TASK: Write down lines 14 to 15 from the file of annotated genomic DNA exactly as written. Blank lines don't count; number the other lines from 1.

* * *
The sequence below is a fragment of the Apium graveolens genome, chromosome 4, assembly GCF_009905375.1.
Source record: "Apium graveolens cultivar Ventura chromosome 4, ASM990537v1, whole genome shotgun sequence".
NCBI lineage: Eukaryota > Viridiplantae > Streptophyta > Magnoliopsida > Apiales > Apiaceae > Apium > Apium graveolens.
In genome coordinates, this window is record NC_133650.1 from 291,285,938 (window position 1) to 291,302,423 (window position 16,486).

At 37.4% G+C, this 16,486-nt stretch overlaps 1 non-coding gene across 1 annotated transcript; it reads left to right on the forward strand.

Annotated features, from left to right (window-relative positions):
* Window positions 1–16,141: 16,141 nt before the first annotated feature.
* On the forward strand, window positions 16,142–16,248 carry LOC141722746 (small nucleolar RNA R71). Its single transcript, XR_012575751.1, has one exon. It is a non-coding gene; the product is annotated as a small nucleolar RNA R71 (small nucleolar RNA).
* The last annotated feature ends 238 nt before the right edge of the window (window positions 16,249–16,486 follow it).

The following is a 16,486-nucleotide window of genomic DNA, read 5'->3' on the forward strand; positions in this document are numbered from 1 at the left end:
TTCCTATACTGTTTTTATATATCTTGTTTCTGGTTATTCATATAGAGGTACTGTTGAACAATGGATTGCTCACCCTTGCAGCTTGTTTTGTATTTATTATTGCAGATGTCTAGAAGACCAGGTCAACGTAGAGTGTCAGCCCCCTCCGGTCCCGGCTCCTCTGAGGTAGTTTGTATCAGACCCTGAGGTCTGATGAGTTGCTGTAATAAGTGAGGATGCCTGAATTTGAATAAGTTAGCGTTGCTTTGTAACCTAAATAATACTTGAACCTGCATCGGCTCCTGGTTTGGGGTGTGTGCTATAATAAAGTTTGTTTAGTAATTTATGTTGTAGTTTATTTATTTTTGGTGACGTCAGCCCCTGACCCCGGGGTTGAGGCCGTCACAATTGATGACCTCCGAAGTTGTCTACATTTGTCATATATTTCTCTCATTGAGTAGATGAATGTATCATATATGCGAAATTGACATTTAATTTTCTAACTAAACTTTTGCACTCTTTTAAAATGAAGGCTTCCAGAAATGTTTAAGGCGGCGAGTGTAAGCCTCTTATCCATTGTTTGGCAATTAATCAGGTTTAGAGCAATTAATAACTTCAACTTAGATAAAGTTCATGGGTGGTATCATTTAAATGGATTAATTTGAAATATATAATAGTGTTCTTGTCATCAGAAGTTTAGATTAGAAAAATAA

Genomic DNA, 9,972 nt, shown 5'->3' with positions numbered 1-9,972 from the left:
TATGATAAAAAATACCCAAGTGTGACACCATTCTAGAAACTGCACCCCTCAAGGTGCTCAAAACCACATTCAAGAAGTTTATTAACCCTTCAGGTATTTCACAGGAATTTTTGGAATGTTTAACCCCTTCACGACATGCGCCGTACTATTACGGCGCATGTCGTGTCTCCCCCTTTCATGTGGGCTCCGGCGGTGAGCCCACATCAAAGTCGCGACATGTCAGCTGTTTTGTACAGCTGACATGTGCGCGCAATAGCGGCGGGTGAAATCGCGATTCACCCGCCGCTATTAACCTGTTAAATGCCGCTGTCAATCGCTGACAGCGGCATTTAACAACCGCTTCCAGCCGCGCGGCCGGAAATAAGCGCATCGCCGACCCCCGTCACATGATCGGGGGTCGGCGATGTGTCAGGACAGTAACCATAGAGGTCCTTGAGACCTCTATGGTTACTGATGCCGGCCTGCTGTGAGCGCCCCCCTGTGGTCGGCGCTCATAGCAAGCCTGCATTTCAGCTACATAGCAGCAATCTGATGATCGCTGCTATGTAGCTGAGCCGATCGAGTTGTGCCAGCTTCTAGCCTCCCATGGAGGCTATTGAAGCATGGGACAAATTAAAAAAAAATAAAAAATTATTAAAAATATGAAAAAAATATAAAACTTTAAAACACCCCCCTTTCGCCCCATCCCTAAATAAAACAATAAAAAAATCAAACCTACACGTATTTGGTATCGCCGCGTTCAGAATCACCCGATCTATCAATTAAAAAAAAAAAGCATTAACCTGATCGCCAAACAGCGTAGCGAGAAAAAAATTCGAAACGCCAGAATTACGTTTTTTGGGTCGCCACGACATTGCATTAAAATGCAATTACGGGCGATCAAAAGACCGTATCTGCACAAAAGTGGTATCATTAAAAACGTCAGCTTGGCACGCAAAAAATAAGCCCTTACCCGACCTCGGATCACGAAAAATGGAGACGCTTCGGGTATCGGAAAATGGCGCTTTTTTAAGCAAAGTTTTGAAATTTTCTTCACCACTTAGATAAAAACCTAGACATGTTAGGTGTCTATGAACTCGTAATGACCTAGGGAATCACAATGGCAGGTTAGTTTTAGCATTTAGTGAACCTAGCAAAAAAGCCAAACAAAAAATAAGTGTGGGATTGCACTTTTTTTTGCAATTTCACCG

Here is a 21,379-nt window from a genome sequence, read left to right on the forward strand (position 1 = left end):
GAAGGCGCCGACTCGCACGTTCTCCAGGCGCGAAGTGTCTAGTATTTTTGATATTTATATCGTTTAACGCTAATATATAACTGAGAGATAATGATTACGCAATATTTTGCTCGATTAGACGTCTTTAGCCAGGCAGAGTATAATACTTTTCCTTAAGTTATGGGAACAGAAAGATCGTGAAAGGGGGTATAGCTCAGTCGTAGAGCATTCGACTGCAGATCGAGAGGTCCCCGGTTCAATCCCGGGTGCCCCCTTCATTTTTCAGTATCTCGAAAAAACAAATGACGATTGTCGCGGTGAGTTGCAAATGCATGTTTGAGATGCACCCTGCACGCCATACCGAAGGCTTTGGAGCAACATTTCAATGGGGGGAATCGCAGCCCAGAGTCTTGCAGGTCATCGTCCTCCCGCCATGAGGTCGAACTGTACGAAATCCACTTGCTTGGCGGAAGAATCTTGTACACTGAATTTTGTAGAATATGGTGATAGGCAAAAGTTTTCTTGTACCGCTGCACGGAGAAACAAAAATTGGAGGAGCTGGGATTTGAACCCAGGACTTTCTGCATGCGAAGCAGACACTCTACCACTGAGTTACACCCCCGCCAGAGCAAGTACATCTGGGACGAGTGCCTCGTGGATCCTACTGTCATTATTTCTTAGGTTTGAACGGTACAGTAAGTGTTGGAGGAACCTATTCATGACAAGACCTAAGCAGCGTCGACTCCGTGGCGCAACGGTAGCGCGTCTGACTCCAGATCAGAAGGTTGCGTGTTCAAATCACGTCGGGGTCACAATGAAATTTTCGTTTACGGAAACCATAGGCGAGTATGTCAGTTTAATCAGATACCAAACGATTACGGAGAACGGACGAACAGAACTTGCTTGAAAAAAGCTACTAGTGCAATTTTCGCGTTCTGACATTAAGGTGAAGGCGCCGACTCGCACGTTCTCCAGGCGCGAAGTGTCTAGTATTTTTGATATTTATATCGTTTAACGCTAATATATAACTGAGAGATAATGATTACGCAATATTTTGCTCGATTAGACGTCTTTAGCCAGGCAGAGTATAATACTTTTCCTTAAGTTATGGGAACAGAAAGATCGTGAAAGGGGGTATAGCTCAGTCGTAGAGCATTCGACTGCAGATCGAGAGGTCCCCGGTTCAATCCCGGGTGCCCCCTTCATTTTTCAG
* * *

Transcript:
Here is a 21,379-nt window from a genome sequence, read left to right on the forward strand (position 1 = left end):
GAAGGCGCCGACTCGCACGTTCTCCAGGCGCGAAGTGTCTAGTATTTTTGATATTTATATCGTTTAACGCTAATATATAACTGAGAGATAATGATTACGCAATATTTTGCTCGATTAGACGTCTTTAGCCAGGCAGAGTATAATACTTTTCCTTAAGTTATGGGAACAGAAAGATCGTGAAAGGGGGTATAGCTCAGTCGTAGAGCATTCGACTGCAGATCGAGAGGTCCCCGGTTCAATCCCGGGTGCCCCCTTCATTTTTCAGTATCTCGAAAAAACAAATGACGATTGTCGCGGTGAGTTGCAAATGCATGTTTGAGATGCACCCTGCACGCCATACCGAAGGCTTTGGAGCAACATTTCAATGGGGGGAATCGCAGCCCAGAGTCTTGCAGGTCATCGTCCTCCCGCCATGAGGTCGAACTGTACGAAATCCACTTGCTTGGCGGAAGAATCTTGTACACTGAATTTTGTAGAATATGGTGATAGGCAAAAGTTTTCTTGTACCGCTGCACGGAGAAACAAAAATTGGAGGAGCTGGGATTTGAACCCAGGACTTTCTGCATGCGAAGCAGACACTCTACCACTGAGTTACACCCCCGCCAGAGCAAGTACATCTGGGACGAGTGCCTCGTGGATCCTACTGTCATTATTTCTTAGGTTTGAACGGTACAGTAAGTGTTGGAGGAACCTATTCATGACAAGACCTAAGCAGCGTCGACTCCGTGGCGCAACGGTAGCGCGTCTGACTCCAGATCAGAAGGTTGCGTGTTCAAATCACGTCGGGGTCACAATGAAATTTTCGTTTACGGAAACCATAGGCGAGTATGTCAGTTTAATCAGATACCAAACGATTACGGAGAACGGACGAACAGAACTTGCTTGAAAAAAGCTACTAGTGCAATTTTCGCGTTCTGACATTAAGGTGAAGGCGCCGACTCGCACGTTCTCCAGGCGCGAAGTGTCTAGTATTTTTGATATTTATATCGTTTAACGCTAATATATAACTGAGAGATAATGATTACGCAATATTTTGCTCGATTAGACGTCTTTAGCCAGGCAGAGTATAATACTTTTCCTTAAGTTATGGGAACAGAAAGATCGTGAAAGGGGGTATAGCTCAGTCGTAGAGCATTCGACTGCAGATCGAGAGGTCCCCGGTTCAATCCCGGGTGCCCCCTTCATTTTTCAG